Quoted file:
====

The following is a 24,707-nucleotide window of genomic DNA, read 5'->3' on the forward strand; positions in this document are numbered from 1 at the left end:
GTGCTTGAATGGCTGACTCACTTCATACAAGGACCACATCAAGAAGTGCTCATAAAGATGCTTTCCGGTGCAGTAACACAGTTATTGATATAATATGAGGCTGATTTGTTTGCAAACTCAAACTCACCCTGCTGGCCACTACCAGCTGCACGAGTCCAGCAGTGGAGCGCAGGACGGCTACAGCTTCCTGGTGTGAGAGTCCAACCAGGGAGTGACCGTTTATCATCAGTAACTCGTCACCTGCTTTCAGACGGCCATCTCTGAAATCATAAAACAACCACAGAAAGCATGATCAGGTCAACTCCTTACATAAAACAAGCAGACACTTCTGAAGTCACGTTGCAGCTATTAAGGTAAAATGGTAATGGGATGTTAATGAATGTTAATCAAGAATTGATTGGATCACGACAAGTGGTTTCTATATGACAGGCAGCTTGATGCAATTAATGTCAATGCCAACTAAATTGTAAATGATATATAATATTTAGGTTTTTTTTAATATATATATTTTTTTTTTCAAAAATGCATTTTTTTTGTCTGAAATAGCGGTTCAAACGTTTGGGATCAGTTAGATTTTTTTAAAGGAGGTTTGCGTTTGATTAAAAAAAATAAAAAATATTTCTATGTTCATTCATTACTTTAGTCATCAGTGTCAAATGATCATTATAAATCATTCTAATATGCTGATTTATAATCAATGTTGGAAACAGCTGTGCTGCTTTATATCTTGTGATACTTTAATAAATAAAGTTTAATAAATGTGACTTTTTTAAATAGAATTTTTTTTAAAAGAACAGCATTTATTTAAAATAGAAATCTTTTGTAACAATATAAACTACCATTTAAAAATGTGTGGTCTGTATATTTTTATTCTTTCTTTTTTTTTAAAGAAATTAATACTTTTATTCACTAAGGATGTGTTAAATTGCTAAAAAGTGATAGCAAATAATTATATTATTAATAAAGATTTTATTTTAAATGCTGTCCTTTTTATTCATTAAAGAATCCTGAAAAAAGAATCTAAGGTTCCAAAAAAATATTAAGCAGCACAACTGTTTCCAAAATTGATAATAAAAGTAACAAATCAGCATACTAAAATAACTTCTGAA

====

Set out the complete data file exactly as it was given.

The following is a 24,707-nucleotide window of genomic DNA, read 5'->3' on the forward strand; positions in this document are numbered from 1 at the left end:
GTGCTTGAATGGCTGACTCACTTCATACAAGGACCACATCAAGAAGTGCTCATAAAGATGCTTTCCGGTGCAGTAACACAGTTATTGATATAATATGAGGCTGATTTGTTTGCAAACTCAAACTCACCCTGCTGGCCACTACCAGCTGCACGAGTCCAGCAGTGGAGCGCAGGACGGCTACAGCTTCCTGGTGTGAGAGTCCAACCAGGGAGTGACCGTTTATCATCAGTAACTCGTCACCTGCTTTCAGACGGCCATCTCTGAAATCATAAAACAACCACAGAAAGCATGATCAGGTCAACTCCTTACATAAAACAAGCAGACACTTCTGAAGTCACGTTGCAGCTATTAAGGTAAAATGGTAATGGGATGTTAATGAATGTTAATCAAGAATTGATTGGATCACGACAAGTGGTTTCTATATGACAGGCAGCTTGATGCAATTAATGTCAATGCCAACTAAATTGTAAATGATATATAATATTTAGGTTTTTTTTAATATATATATTTTTTTTTTCAAAAATGCATTTTTTTTGTCTGAAATAGCGGTTCAAACGTTTGGGATCAGTTAGATTTTTTTAAAGGAGGTTTGCGTTTGATTAAAAAAAATAAAAAATATTTCTATGTTCATTCATTACTTTAGTCATCAGTGTCAAATGATCATTATAAATCATTCTAATATGCTGATTTATAATCAATGTTGGAAACAGCTGTGCTGCTTTATATCTTGTGATACTTTAATAAATAAAGTTTAATAAATGTGACTTTTTTAAATAGAATTTTTTTTAAAAGAACAGCATTTATTTAAAATAGAAATCTTTTGTAACAATATAAACTACCATTTAAAAATGTGTGGTCTGTATATTTTTATTCTTTCTTTTTTTTTAAAGAAATTAATACTTTTATTCACTAAGGATGTGTTAAATTGCTAAAAAGTGATAGCAAATAATTATATTATTAATAAAGATTTTATTTTAAATGCTGTCCTTTTTATTCATTAAAGAATCCTGAAAAAAGAATCTAAGGTTCCAAAAAAATATTAAGCAGCACAACTGTTTCCAAAATTGATAATAAAAGTAACAAATCAGCATACTAAAATAACTTCTGAA